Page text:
Thursday morning federal headlines – Feb. 16, 2012

The Morning Federal Newscast is a daily compilation of the stories you hear Federal Drive host Tom Temin discuss throughout the show each day. The Newscast is designed to give users more information about the stories you hear on the air.

  • The last FEMA temporary housing unit has left New Orleans. The agency says it’s a milestone for recovery in the wake of Hurricane Katrina, which devastated the gulf coast in 2005. That last family moved into their rebuild home this week. FEMA provided temporary trailers to more than 90,000 families throughout Louisiana in the largest housing operation in the nation’s history. FEMA has provided nearly $6 billion worth of housing assistance in the wake of hurricanes Katrina and Rita, including $4 billion for rent, repairs and replacement housing and $1.6 billion for things like furniture, clothes and replacement vehicles. (FEMA)
  • OPM Director John Berry is defending the Obama administration’s federal pay and retirement proposals. Berry says the world has shifted since the last overhaul of the retirement system in 1985. For the 2013 budget, the president called for federal pay raises averaging one-half of 1 percent. That would follow two years of frozen pay. And, the president has called for employees to pay more toward the federal retirement system. The employee contribution would rise 0.4 percent per year, for three years. OPM itself would get a 7 percent budget cut in 2013. (Federal News Radio)
  • The number of U.S. troops is shrinking. Defense Department officials believe the number of military bases should also shrink. But calls on Congress to initiate another round of base closures is getting the cold shoulder. Some members don’t think the BRAC process, or base realignment and closure, saves any money. Texas Republican Mac Thornberry is a member of the House Armed Services Committee. He says the latest BRAC round won’t break even before 2018. Thornberry says, the Pentagon’s call for two more BRAC rounds leaves him scratching his head. (Federal News Radio)
  • House and Senate negotiators have agreed on a plan to extend the payroll tax cut. And it pays for the extension with changes to federal benefits. Negotiations shifted a few times. Ultimately, a proposed 1.5 percent hike in federal employees’ contribution to their retirement funds was changed to a 2.3 percent contribution for new employees only. Unions have denounced the proposal. AFGE president John Gage says it looks as if a payroll tax cut for millions of Americans is being paid for by feds. (Federal News Radio)
  • Sour relations between the National Nuclear Security Administration and three of its laboratories threatens the quality of scientific work at the labs. That assessment comes from a panel of the National Academy of Science. The researchers found that NNSA staff is too heavy in oversight of lab operations. The oversight stems from security and safety problems in the past. The Academy says, those problems have been fixed, but the trust is still broken. The panel also found that changes in the management contractors of the labs was stressful. But it’s not the main problem. They say, NNSA headquarters has to stop micro-managing the labs. (National Academies)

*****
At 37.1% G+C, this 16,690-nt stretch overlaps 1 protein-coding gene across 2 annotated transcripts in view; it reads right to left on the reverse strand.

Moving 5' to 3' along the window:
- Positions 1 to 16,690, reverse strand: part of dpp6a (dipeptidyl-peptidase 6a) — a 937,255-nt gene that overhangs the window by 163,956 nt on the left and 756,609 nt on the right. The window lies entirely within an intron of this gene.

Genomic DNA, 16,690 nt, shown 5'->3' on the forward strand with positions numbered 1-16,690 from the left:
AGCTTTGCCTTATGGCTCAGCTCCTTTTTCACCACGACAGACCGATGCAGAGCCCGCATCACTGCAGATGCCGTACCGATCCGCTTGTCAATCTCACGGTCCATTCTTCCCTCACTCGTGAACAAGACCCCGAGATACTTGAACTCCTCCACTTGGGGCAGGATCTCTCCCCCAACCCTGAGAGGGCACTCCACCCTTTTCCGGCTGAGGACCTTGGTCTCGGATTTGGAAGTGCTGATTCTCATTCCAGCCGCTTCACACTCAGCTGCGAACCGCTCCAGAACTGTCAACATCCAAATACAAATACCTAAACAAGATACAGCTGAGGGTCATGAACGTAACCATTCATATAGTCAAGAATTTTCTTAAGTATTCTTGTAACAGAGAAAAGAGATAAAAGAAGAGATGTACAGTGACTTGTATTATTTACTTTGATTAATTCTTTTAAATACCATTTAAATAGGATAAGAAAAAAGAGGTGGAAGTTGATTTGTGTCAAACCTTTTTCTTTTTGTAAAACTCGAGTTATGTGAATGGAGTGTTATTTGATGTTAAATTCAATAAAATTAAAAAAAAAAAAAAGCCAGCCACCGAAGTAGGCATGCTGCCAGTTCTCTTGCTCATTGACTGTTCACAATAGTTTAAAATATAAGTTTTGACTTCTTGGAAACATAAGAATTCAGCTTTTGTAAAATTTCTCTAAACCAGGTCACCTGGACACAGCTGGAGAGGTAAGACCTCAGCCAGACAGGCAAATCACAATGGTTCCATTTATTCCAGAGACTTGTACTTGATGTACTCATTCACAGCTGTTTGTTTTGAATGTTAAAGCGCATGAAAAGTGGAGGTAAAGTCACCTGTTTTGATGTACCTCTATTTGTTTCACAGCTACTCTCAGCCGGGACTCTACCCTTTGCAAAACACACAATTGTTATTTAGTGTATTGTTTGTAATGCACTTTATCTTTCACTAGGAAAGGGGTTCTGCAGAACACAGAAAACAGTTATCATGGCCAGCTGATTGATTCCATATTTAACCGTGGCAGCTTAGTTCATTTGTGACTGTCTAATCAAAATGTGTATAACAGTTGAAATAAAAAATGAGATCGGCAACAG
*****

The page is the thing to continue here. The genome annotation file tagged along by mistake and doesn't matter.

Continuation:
• The FCC has shot down plans for LightSquared’s planned satellite network. A new report finds the signal interferes too significantly with GPS systems. FCC had granted LightSquared a temporary licence to give it a chance to work out the problem. But, NTIA, the federal agency that coordinates spectrum uses for the military and other federal entities, finds the harmful interference hasn’t been resolved. The FCC’s international Bureau recommends removing Lightsquared’s signal authority. FCC is collecting public comment on NTIA’s conclusions and on the proposals, and says it will release the results later today. Lightsquared’s network planned to bring wireless broadband to rural areas. (Federal News Radio)
  • There’s a new gender gap in the federal workplace, but it’s probably not what you think. The Partnership for Public Service analyzed federal employee viewpoint survey results. It found that female feds are slightly more satisfied with their jobs than males — the opposite of last year. That’s government-wide. But the gap varies widely by agency, and men are still more satisfied with agency leaders than women. The Nuclear Regulatory Commission’s leaders received the highest ratings among agencies for fairness from both men and women, despite a very public battle among the agency’s leaders. (Federal News Radio)
  • Federal investigators are expanding their probe into whistleblower retaliation at the Food and Drug Administration. The Office of Special Counsel says it heard “new and troubling allegations” that FDA officials tried to have the whistleblowers prosecuted. Sen. Chuck Grassley (R-Iowa) and Rep. Darrell Issa (R-Calif.) are asking for an investigation. The lawmakers say FDA officials “potentially broke the law” when they got ahold of the personal email accounts of the scientists known as the FDA Nine. The employees used those accounts to tell Congress about their worries over un-safe medical devices. (